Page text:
Discussion about math, puzzles, games and fun. Useful symbols: ÷ × ½ √ ∞ ≠ ≤ ≥ ≈ ⇒ ± ∈ Δ θ ∴ ∑ ∫ π -¹ ² ³ °

You are not logged in.

- Topics: Active | Unanswered

Pages: **1**

bobbym wrote:

Hi iwan_ccie;

Are you talking to MathsIsFun, ganesh or myself?

I am talking about MathsIsFun :-)

Thanks,

MathsIsFun wrote:

Thanks bobby and ganesh!

Is there a way to contact you by mail?

Thanks for your answer!

So you created truth tables?

Can you show me how you did this? And how you determined the answers?

**dangermulan1988**- Replies: 3

please delete

thanks :-)

I already did a search and also looked on wikipedia ...

But I was just thinking to hard ... and tought what if they are asking ... to just count all the elements ... the maximum possible ways ...

But I understand that there are only 2 elements in the set given:

SET = {{1,2,{3},{4,5},6,{{7},8}},9}

- Element 1 = set {1,2,{3},{4,5},6,{{7},8}}

- Element 2 = number 9

I guess that this has to do with how the question is asked ...

- What are is the total of elements that you can get from the following set?

- How many elements can you get from this set?

Right?

But in this set .... {1,2,{3},{4,5},6,{{7},8}}

You can take more elements right?

Like this:

SET = {{1,2,{3},{4,5},6,{{7},8}},9}

- Element 1 = set {1,2,{3},{4,5},6,{{7},8}}

- Element 2 = number 9

The set that is actually an element = {1,2,{3},{4,5},6,{{7},8}}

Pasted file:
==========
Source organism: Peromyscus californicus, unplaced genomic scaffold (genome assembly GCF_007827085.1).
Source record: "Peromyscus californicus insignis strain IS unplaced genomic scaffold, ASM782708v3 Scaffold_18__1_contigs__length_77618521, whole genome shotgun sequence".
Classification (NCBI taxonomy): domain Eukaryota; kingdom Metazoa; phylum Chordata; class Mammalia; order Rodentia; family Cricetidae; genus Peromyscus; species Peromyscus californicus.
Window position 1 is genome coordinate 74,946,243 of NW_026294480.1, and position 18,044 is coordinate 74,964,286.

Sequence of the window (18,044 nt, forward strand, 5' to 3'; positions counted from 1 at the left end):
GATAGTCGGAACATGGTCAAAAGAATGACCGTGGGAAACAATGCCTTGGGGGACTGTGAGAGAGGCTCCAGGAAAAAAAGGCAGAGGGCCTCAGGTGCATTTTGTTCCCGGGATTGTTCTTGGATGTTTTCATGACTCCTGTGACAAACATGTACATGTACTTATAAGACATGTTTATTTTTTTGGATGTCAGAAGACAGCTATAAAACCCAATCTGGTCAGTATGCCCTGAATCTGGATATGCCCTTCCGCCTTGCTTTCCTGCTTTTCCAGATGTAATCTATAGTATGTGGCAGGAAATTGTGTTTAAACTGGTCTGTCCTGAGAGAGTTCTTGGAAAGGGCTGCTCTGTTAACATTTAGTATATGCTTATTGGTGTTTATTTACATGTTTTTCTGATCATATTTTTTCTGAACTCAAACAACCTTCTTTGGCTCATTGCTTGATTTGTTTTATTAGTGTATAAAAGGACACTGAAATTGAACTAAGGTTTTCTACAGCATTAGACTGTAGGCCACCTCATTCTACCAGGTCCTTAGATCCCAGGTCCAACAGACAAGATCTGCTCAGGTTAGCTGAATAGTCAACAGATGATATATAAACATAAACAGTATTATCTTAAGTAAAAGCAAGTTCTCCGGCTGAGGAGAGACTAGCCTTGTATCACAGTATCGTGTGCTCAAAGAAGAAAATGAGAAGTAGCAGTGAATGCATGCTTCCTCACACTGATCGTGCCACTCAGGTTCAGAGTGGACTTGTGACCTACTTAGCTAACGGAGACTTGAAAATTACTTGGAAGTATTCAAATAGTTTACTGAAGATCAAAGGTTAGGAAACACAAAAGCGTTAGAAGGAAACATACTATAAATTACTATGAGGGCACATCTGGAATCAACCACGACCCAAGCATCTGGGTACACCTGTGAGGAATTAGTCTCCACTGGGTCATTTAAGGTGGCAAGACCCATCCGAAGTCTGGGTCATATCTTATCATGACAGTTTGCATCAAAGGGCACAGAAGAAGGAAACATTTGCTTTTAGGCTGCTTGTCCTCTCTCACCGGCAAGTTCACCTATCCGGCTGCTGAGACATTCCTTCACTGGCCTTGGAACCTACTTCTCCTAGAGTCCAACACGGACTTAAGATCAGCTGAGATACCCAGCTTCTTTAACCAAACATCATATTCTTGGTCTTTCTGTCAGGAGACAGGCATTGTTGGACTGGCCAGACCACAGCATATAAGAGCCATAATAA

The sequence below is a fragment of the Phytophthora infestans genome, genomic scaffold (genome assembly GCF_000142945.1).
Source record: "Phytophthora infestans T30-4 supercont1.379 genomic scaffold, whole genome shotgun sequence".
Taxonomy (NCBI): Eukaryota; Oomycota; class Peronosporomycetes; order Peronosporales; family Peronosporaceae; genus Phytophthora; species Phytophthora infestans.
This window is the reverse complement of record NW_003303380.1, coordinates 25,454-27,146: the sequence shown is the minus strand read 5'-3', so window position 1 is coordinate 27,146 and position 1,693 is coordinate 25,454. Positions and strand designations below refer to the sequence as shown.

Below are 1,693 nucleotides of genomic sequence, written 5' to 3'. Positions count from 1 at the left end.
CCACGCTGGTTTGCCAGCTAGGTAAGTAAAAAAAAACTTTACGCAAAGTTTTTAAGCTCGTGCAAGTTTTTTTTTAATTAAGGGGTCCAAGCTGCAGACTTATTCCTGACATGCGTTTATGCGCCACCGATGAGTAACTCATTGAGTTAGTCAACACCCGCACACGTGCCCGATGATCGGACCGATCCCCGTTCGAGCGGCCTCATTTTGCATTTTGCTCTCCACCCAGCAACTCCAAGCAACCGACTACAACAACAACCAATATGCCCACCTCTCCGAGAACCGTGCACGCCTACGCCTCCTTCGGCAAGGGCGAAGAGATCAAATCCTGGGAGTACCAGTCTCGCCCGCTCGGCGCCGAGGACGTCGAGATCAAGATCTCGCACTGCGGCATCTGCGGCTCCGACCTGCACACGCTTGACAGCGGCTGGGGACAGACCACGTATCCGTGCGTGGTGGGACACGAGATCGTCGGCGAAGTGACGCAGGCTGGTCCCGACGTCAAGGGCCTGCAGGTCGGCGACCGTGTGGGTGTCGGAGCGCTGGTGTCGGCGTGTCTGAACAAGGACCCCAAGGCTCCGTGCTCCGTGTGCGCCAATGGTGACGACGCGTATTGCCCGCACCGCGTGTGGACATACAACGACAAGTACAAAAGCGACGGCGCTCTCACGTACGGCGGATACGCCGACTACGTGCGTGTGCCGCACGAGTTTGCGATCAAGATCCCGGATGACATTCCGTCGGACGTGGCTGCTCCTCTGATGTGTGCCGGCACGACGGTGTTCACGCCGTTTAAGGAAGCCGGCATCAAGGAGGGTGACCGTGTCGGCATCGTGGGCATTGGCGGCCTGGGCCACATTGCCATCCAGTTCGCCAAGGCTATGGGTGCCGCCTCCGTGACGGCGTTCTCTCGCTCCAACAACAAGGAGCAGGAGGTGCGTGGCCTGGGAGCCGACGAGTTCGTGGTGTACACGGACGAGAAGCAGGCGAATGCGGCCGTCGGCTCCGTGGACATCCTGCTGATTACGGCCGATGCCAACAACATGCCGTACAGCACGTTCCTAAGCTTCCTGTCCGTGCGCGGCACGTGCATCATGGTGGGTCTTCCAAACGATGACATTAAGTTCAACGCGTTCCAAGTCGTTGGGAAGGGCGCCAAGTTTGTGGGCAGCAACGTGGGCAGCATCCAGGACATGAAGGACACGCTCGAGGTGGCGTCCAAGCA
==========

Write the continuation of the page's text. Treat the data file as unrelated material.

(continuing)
- Element 1 = set {3}

- Element 2 = set {4, 5}

- Element 3 = set {{7}, 8}

- Element 4 = number 1

- Element 5 = number 2

- Element 6 = number 6

This set also had an element that has multiple sets = {{7}, 8}

- Element 1 = {7}

- Element 2 = number 8

So if we count all the elements the answer is 10 elements in total or am I wrong here ...

**dangermulan1988**- Replies: 8

please delete

Thanks!

So it does not really matter how the walk goes in a closed walk... as long as the begin and end vertex are the same... Right?

So this means that A, B, A, B, A, B, C, B, A is also a closed walk and allowed right?

Thanks,

Thanks for the answer ...

I am just trying to understand the different walks and rules that apply to them...

So this means that A, B, A, B, A, B, C, B, A is also a closed walk?

Thanks,

**dangermulan1988**- Replies: 6

Hi,

I am wondering ...

Given the following Graph:

(see image)

A walk is just something like A, B, C, B, E

In a closed walk the "begin" vertex needs to be the same as the "end" vertex.

And we are allowed in that walk to use the vertices that we cross in out walk multiple times...

So a closed walk can be A, B, C, D, E, B, A.

Where "B" is used twice and the start/begin vertex is "A"

Now ... is it correct if I assume if this is a closed walk as well?

A, B, C, B, A

Or is this not allowed?

Bob,

Thanks for looking into this ... are you saying that:

- if I want to assign a root I need to add arrows to the tree?

I still don't know how to find out what the answer is ... I am not really good at math ... so due to this question I had to dig allot and find out what everything means...

I know what a tree is and a graph, and in-degrees and out-degrees and a root, and what non-isomorphic is ...

And putting all this together should result that I can answer the question ... but I just can't.

The question is basically "How many non-isomorphic "rooted trees" can be created from this tree (undirected-tree) by choosing an appropriate root?"

And we need to come up with a NUMBER of trees ...

If I look at the definition of "rooted-tree" I see a few sample pics here --> http://mathworld.wolfram.com/RootedTree.html

So I still don't know how to determine this ...

**dangermulan1988**- Replies: 4

please delete

Pages: **1**